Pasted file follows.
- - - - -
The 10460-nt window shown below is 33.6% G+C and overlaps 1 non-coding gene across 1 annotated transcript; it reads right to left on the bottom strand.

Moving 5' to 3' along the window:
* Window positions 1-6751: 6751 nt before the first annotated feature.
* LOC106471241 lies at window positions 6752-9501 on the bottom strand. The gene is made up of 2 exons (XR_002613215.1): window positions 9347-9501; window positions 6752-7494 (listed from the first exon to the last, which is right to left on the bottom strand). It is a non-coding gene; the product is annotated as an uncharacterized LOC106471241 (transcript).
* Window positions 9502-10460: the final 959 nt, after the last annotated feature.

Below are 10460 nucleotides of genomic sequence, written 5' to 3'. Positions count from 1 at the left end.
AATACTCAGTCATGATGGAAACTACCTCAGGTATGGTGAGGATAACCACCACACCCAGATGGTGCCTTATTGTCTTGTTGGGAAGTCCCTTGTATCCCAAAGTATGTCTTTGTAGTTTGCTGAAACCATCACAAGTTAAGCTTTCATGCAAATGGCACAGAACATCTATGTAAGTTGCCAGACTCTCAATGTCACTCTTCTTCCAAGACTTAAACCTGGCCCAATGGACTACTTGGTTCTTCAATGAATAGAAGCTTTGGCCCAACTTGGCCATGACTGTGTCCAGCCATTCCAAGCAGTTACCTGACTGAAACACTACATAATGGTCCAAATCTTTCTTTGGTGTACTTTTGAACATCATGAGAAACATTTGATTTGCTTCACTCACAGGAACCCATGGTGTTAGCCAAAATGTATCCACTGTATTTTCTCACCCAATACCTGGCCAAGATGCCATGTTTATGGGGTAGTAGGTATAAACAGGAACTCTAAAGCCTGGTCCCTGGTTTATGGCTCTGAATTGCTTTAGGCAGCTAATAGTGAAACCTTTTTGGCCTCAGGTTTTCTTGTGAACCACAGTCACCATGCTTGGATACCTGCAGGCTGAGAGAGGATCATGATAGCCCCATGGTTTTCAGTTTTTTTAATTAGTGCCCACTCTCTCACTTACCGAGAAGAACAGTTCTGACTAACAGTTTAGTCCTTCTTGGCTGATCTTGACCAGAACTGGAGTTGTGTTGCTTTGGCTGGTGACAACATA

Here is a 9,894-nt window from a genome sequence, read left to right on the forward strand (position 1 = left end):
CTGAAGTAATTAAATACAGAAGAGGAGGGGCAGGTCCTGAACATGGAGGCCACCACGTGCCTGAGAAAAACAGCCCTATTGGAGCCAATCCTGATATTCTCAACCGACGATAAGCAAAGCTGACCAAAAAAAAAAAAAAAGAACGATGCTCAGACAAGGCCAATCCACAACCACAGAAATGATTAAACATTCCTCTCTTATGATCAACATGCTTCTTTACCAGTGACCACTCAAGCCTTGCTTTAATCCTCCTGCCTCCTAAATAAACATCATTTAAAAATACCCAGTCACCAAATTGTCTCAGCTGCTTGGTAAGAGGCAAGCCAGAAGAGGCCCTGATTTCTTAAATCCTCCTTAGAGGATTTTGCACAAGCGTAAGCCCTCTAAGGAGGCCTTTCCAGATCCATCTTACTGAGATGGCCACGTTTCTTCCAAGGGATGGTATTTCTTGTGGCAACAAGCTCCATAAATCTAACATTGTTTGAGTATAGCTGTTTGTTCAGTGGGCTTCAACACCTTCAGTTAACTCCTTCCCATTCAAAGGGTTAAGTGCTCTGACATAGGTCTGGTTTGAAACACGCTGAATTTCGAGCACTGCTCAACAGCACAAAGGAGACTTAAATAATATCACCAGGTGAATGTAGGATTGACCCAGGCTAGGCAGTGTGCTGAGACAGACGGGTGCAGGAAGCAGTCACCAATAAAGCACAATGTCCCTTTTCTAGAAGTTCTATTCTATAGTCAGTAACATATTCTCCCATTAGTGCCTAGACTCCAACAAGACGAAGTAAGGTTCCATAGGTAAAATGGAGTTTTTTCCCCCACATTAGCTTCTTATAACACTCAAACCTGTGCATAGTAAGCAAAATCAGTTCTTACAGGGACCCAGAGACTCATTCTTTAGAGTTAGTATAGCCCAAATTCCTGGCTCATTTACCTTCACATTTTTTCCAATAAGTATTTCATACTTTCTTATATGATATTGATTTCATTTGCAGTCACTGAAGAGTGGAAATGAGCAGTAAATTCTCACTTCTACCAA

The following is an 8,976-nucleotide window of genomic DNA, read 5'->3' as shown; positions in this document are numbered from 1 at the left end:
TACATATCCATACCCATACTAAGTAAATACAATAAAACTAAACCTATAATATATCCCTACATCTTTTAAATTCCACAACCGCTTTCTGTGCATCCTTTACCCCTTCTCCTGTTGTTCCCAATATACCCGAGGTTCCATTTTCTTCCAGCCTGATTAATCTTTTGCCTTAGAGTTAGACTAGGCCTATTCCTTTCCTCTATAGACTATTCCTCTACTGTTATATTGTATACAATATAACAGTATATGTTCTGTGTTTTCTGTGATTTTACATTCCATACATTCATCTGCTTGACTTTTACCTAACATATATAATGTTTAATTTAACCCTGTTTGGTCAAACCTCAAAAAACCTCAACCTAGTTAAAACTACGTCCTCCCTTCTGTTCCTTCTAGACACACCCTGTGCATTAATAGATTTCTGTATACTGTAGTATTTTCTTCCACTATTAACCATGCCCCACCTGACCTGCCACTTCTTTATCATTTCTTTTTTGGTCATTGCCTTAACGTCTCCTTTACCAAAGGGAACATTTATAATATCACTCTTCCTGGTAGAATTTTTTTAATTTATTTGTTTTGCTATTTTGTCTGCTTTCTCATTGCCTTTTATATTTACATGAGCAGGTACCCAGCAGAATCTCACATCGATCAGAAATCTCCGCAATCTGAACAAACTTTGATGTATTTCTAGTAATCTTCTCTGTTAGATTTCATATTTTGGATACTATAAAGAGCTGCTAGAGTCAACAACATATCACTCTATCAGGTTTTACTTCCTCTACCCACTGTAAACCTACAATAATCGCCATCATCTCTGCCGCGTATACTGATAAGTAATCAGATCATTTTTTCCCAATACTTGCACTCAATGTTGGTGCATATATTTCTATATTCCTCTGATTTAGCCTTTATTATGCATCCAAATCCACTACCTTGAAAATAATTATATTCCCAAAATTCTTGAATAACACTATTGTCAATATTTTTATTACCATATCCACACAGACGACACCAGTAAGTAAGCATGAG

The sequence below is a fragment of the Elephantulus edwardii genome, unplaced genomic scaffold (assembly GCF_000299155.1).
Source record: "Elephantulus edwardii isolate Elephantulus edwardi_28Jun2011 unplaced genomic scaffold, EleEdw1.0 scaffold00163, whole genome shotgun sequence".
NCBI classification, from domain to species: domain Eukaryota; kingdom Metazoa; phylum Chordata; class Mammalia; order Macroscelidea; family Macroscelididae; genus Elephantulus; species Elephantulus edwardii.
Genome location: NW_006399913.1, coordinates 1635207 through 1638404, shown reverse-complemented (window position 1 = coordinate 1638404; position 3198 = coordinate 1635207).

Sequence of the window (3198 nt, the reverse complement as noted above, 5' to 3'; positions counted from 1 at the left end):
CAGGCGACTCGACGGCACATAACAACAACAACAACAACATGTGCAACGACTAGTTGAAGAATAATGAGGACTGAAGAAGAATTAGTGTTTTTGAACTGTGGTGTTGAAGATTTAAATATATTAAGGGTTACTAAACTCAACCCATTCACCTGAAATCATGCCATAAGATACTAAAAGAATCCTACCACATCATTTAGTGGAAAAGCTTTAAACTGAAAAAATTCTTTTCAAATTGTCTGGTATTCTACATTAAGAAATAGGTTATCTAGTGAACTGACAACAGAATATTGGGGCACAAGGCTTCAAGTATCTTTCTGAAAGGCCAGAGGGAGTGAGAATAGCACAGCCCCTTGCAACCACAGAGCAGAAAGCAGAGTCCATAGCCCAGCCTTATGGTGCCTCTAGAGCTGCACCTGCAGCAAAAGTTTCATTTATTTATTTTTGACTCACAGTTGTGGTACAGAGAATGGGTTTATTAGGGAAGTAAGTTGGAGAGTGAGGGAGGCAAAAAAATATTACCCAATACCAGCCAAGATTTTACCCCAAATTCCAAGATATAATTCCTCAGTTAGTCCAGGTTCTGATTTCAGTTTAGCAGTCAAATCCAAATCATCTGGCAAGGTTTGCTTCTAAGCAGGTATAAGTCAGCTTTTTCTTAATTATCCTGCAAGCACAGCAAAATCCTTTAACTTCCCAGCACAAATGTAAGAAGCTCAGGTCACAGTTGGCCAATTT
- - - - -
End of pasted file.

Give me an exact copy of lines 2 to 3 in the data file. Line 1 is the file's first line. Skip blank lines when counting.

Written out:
Moving 5' to 3' along the window:
* Window positions 1-6751: 6751 nt before the first annotated feature.